Open Collections

UBC Theses and Dissertations

UBC Theses Logo

UBC Theses and Dissertations

“Her sensibility was potent enough!” : theatricality, moral philosophy, and the feminine ideal in Sense… Leong, Haymen Gar Kern 2011

Your browser doesn't seem to have a PDF viewer, please download the PDF to view this item.

Notice for Google Chrome users:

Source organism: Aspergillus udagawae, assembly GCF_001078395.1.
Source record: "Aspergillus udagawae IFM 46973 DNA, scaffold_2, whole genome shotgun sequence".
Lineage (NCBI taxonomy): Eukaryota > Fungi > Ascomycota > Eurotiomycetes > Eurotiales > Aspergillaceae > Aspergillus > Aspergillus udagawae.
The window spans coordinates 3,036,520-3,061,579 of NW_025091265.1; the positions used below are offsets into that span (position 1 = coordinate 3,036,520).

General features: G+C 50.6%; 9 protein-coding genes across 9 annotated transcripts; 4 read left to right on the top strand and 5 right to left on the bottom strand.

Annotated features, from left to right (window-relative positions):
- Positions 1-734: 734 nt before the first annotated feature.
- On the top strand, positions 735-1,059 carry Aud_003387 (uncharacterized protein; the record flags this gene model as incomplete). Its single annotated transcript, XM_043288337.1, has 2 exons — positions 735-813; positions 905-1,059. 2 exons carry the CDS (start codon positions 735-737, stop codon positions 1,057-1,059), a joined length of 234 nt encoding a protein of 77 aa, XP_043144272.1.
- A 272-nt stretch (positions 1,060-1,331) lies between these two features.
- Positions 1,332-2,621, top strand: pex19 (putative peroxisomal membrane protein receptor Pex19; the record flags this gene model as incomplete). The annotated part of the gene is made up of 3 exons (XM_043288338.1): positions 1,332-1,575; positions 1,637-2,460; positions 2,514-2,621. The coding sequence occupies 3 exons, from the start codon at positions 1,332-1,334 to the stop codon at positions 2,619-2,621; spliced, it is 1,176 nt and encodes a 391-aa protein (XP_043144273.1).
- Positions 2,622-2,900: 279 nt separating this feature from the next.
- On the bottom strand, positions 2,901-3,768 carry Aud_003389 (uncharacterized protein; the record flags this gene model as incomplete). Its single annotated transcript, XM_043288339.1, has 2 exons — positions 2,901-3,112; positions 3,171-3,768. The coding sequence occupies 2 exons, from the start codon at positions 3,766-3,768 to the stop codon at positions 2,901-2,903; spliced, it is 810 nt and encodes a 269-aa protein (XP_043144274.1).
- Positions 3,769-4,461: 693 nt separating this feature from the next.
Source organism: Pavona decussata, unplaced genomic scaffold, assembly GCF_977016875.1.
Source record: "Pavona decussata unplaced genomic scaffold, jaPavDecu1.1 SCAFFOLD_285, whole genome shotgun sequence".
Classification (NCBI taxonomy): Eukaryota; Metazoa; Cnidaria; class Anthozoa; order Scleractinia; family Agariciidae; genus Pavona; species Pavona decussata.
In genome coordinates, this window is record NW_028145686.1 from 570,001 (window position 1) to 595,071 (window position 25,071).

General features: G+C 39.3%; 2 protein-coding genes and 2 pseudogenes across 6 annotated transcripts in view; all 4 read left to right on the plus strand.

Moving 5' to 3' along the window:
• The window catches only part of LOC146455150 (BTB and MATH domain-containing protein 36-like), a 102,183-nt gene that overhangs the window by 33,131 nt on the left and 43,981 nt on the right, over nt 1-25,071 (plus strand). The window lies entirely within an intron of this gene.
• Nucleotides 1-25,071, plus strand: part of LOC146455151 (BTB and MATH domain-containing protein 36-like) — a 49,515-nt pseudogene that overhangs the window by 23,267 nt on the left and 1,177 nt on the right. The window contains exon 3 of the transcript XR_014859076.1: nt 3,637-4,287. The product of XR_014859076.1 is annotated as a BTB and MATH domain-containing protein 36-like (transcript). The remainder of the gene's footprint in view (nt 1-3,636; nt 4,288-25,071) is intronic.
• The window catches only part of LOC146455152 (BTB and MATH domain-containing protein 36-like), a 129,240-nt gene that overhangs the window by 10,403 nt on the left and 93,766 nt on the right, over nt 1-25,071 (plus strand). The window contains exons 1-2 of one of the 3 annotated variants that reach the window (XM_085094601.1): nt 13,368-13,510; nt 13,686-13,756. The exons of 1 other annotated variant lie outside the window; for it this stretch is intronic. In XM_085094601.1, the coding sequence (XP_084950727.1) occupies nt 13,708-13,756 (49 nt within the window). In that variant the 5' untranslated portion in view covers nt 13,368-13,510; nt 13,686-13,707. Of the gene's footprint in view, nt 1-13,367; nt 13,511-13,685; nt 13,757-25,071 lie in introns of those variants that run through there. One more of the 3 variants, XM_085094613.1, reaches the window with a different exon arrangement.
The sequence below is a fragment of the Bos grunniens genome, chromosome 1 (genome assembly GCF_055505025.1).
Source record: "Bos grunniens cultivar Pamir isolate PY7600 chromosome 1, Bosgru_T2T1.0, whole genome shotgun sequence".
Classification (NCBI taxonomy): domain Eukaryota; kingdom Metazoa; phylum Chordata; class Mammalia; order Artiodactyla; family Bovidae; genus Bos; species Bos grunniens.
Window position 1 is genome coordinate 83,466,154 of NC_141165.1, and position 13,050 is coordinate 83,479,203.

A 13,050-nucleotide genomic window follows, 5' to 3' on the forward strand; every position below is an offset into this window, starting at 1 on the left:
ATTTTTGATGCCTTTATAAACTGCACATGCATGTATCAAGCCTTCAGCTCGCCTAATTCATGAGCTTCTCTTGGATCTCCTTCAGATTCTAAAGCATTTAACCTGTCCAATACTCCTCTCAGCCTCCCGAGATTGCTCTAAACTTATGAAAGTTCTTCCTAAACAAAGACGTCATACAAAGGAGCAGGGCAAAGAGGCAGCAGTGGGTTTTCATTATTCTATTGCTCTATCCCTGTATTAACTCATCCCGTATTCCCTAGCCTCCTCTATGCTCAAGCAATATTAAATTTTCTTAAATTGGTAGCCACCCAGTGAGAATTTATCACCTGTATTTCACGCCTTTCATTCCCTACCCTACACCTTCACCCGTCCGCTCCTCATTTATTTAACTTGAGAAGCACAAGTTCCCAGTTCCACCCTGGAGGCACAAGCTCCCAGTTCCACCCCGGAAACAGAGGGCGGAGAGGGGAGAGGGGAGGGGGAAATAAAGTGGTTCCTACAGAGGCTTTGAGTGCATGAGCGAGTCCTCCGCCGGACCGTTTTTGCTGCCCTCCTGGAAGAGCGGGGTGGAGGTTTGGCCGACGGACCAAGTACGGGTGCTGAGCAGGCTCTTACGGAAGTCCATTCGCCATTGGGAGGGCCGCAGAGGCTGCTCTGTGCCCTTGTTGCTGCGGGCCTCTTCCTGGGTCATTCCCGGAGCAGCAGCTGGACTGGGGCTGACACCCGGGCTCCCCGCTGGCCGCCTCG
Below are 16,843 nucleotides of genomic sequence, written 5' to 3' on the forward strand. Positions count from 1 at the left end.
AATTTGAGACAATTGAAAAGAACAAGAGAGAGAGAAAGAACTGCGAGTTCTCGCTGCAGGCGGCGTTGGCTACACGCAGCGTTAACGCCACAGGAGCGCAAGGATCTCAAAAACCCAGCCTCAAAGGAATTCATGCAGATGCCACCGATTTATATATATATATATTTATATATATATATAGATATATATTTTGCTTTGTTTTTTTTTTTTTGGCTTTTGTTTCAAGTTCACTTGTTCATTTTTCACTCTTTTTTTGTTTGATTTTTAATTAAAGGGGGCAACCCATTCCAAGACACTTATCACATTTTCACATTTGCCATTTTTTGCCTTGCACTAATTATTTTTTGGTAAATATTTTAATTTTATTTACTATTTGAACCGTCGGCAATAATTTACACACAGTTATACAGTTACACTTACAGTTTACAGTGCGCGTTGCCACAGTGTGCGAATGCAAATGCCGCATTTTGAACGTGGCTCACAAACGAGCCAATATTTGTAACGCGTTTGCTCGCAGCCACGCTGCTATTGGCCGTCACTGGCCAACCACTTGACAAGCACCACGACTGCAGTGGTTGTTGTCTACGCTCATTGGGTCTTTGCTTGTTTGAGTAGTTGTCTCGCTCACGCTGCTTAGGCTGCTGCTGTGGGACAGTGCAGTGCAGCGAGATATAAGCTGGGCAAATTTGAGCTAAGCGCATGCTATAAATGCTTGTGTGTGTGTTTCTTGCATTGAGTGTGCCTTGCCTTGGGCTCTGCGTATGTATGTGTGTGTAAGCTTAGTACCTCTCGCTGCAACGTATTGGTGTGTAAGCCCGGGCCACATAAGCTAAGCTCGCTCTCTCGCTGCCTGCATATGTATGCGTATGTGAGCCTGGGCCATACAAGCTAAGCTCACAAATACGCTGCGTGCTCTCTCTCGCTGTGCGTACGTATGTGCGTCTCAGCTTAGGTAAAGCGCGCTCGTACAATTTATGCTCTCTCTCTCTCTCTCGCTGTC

If you are having trouble viewing or searching the PDF with Google Chrome, please download it here instead.

Item Metadata


24-ubc_2011_spring_leong_haymen.pdf [ 641.81kB ]
JSON: 24-1.0071724.json
JSON-LD: 24-1.0071724-ld.json
RDF/XML (Pretty): 24-1.0071724-rdf.xml
RDF/JSON: 24-1.0071724-rdf.json
Turtle: 24-1.0071724-turtle.txt
N-Triples: 24-1.0071724-rdf-ntriples.txt
Original Record: 24-1.0071724-source.json
Full Text

Full Text